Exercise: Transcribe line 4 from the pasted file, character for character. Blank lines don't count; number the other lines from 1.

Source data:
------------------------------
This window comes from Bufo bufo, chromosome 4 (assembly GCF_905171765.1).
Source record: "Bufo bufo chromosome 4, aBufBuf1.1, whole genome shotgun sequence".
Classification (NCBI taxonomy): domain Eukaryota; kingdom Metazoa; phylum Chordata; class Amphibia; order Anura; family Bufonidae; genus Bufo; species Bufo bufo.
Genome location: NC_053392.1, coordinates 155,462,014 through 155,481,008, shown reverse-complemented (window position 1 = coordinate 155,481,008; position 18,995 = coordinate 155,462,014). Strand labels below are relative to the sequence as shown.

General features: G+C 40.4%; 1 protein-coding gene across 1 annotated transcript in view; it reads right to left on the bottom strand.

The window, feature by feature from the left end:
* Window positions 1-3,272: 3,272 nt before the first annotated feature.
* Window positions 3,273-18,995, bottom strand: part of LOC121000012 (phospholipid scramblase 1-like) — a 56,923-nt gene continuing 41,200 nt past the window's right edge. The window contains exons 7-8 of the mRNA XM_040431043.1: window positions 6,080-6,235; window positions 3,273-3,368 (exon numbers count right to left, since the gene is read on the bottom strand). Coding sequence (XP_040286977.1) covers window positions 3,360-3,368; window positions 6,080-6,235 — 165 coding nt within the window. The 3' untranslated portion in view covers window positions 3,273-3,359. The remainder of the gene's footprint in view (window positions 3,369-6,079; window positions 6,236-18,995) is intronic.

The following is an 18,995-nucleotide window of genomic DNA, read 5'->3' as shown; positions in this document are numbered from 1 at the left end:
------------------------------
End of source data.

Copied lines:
Genome location: NC_053392.1, coordinates 155,462,014 through 155,481,008, shown reverse-complemented (window position 1 = coordinate 155,481,008; position 18,995 = coordinate 155,462,014). Strand labels below are relative to the sequence as shown.